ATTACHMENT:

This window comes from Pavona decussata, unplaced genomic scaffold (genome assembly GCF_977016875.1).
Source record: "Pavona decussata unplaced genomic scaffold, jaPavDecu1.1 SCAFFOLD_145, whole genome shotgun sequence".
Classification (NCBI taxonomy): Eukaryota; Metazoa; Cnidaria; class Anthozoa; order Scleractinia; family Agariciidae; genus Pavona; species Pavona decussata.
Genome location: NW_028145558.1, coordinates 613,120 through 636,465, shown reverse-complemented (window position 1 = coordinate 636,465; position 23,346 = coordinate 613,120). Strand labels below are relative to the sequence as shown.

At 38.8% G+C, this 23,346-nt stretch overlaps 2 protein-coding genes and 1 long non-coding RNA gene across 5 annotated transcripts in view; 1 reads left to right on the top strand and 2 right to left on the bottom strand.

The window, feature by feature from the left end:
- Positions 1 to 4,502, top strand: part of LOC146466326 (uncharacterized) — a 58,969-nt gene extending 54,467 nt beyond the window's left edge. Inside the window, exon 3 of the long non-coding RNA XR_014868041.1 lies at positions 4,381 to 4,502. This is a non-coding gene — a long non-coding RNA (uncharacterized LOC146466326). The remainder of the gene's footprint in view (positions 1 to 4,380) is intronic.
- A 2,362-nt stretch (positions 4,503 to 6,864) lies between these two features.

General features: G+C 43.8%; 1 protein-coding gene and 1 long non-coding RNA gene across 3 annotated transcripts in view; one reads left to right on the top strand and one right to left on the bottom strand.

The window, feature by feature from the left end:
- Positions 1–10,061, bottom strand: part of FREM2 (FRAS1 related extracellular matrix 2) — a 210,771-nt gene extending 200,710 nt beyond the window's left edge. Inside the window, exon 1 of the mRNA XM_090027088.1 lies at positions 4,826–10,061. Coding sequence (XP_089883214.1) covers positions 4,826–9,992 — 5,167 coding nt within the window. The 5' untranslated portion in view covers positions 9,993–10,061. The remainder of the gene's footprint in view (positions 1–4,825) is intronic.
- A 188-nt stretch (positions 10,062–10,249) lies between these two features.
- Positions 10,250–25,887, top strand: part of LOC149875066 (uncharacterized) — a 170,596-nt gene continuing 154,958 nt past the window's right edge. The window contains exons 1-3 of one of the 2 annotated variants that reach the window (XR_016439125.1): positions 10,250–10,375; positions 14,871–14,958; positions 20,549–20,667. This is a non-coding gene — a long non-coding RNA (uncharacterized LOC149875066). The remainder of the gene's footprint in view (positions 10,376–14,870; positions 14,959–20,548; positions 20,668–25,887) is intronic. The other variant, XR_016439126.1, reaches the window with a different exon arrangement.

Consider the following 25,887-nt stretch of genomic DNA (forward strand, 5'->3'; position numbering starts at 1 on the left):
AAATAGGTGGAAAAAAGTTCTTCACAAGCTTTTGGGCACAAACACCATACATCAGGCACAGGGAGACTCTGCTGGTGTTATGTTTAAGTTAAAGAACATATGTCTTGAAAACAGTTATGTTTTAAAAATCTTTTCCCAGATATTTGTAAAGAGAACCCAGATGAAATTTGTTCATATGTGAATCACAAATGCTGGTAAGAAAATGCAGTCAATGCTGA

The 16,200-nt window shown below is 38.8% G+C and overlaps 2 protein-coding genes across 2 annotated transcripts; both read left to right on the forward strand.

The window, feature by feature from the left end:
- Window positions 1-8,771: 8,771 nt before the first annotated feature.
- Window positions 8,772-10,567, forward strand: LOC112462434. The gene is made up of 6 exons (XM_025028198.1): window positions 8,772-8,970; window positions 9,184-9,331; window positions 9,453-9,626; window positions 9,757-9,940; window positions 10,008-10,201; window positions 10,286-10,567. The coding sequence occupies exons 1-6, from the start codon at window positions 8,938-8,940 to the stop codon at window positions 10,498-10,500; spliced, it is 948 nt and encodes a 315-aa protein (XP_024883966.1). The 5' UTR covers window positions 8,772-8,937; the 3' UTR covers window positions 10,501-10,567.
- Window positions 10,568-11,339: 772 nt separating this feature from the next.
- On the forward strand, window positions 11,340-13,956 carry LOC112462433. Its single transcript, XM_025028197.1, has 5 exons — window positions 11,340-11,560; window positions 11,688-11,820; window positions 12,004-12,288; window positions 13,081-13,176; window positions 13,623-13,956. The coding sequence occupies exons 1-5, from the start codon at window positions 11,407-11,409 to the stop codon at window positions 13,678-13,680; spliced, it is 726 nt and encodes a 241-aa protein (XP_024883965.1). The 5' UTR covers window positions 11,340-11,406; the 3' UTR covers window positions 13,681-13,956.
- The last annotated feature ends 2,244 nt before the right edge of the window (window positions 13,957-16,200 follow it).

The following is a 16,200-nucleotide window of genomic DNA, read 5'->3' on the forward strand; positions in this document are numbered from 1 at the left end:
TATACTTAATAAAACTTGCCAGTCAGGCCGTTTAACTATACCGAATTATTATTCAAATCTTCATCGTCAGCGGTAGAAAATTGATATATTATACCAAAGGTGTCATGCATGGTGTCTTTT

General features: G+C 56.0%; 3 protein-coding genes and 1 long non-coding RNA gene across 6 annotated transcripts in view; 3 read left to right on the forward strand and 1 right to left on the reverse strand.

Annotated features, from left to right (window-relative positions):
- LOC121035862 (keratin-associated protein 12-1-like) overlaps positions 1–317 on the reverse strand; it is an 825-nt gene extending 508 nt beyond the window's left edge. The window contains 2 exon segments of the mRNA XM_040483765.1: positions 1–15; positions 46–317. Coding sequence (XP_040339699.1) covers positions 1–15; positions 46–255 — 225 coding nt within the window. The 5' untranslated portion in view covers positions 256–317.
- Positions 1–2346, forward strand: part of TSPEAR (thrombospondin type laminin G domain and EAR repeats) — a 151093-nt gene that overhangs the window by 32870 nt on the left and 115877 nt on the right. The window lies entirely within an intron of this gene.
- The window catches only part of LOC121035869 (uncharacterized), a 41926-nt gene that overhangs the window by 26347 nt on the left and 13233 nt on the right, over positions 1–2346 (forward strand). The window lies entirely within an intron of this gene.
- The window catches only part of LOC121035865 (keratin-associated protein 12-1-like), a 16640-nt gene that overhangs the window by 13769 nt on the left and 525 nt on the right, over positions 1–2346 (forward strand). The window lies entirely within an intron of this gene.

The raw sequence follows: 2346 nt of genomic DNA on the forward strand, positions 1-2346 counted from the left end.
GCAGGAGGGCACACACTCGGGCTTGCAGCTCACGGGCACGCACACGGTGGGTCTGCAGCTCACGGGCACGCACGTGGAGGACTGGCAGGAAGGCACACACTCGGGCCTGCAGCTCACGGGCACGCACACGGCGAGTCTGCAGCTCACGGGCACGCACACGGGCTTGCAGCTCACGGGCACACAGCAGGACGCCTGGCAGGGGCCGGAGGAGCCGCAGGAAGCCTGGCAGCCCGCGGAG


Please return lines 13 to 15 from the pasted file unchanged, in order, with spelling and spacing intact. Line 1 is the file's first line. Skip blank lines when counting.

- Positions 10,250–25,887, top strand: part of LOC149875066 (uncharacterized) — a 170,596-nt gene continuing 154,958 nt past the window's right edge. The window contains exons 1-3 of one of the 2 annotated variants that reach the window (XR_016439125.1): positions 10,250–10,375; positions 14,871–14,958; positions 20,549–20,667. This is a non-coding gene — a long non-coding RNA (uncharacterized LOC149875066). The remainder of the gene's footprint in view (positions 10,376–14,870; positions 14,959–20,548; positions 20,668–25,887) is intronic. The other variant, XR_016439126.1, reaches the window with a different exon arrangement.

Consider the following 25,887-nt stretch of genomic DNA (forward strand, 5'->3'; position numbering starts at 1 on the left):
AAATAGGTGGAAAAAAGTTCTTCACAAGCTTTTGGGCACAAACACCATACATCAGGCACAGGGAGACTCTGCTGGTGTTATGTTTAAGTTAAAGAACATATGTCTTGAAAACAGTTATGTTTTAAAAATCTTTTCCCAGATATTTGTAAAGAGAACCCAGATGAAATTTGTTCATATGTGAATCACAAATGCTGGTAAGAAAATGCAGTCAATGCTGA